Having worked in Sport and Leisure for over 30 years I have had the privilege of experiencing first-hand, the enormous ability that sport has to break down barriers and deliver benefits to the community. We owe a huge debt of gratitude to those pioneers who recognised an opportunity to make a difference. Their vision was backed up by action as they began to lay the foundations of an industry which would have such a positive impact on people’s lives.

Bill Stonor

Was at the birth of the community sports centre and, with FaulknerBrowns Architects, progressed the design of sports and leisure facilities through pioneering projects such as the Lightfoot Sports Centre on Tyneside (1963), Bletchley Leisure Centre (1973), the Shetland Phenomenon (1982-2002) and Ponds Forge International sports and Community Centre (1991). Bill retired as a partner in 2003 but retains strong links with FaulknerBrown, is a pro-active member of the International Union of Architects Sports & Leisure Committee and a Member of Honour of IAKS, the international sports and management association.

Having breathed the design air of sport and leisure since starting my career as an architect in 1961 with Harry Faulkner-Brown, I very much support your initiative to tell the story of the 50 pioneering years.   It is a tale rich in ideas and hard graft with an early realisation of the supreme role of the manager who is, in effect, the Lewis Hamilton driving our McLarens – and occasionally, Reliant Robins – to success or otherwise.

Chris Rolley

Principal Manager, Arun District Council Leisure Services (1978-1985), Town Clerk, East Grinstead Town Council (1985-2011) and Principal, Chris Rolley Associates (2011-Present).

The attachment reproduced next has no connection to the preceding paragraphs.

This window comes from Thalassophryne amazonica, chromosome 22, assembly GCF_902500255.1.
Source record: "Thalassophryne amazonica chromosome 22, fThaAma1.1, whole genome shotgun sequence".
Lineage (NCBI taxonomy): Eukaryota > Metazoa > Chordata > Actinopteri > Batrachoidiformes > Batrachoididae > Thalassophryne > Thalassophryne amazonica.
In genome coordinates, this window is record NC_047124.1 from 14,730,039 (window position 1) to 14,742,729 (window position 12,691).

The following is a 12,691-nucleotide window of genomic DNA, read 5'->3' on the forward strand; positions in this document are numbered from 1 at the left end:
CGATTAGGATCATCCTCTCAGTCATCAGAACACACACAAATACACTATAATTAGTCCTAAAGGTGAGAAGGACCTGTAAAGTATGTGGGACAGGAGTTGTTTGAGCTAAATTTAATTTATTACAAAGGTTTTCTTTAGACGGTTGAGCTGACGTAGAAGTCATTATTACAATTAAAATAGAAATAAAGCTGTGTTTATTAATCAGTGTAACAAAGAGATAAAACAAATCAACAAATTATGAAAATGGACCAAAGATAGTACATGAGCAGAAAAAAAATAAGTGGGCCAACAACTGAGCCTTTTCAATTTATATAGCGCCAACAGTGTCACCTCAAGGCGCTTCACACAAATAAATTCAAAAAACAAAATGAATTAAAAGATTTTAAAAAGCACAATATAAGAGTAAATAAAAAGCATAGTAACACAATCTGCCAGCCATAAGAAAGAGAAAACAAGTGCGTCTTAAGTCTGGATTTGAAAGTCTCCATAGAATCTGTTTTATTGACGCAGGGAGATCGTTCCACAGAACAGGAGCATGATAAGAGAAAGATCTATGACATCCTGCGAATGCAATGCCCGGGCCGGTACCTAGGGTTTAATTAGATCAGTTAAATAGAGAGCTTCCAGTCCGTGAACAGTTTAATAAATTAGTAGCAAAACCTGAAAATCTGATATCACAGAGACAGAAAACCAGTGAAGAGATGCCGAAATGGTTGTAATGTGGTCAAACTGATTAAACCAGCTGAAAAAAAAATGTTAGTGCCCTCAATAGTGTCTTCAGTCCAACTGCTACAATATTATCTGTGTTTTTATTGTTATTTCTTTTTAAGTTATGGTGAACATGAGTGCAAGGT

As someone actively involved in public sector leisure provision for over 30 years, including 25 years at a tertiary level, I congratulate the Sports and Leisure Legacy project team on producing such a valuable resource. This will ensure that the professional contributions of so many inspirational pioneers are properly documented, and will serve as a lasting testament to their work and achievements.

Gordon Bates

Started in Leisure Management in 1973 with the Lee Valley Regional Park Authority, working alongside Roger Quinton.  After a short spell as Recreation Manager with Erewash Borough Council, moved to Middlesbrough in 1980 and finished his local government career in 1995 as Chief Leisure Services Officer.  For the next fourteen years, he ran a successful arts management consultancy.  He is a past President of ILAM and became an Honorary Fellow in 1997.  More recently, he has been elected as a Companion of the Chartered Institute for the Management of  Sport and Physical Activity (CIMPSA).  He is currently Chair of Tees Active Ltd.

I am pleased to be associated with this important and ambitious project.  Leisure Management has come a long way from the early days and it is important that we recognise and remember its roots, and the pioneering influences that laid such firm foundations.

Neil Francis

Trained in PE at Loughborough 1965-8, alongside other listed on the site. Taught in Surrey then Head of Department in a large boys school in the Medway Towns. Relocated to a Mixed Community College in West Sussex as HoD with responsibility for liaison on shared use of the on-site Arun Leisure Centre, jointly provided by ADC and WSCC.  Now happily retired from work and goalkeeping!

As someone who stayed as long as he could in the Education sector my eventual experience with Leisure Centres was far too brief but very rewarding. School use of such good facilities was of great benefit to our pupils and the school curriculum.

Bryan Hughes
Bryan Hughes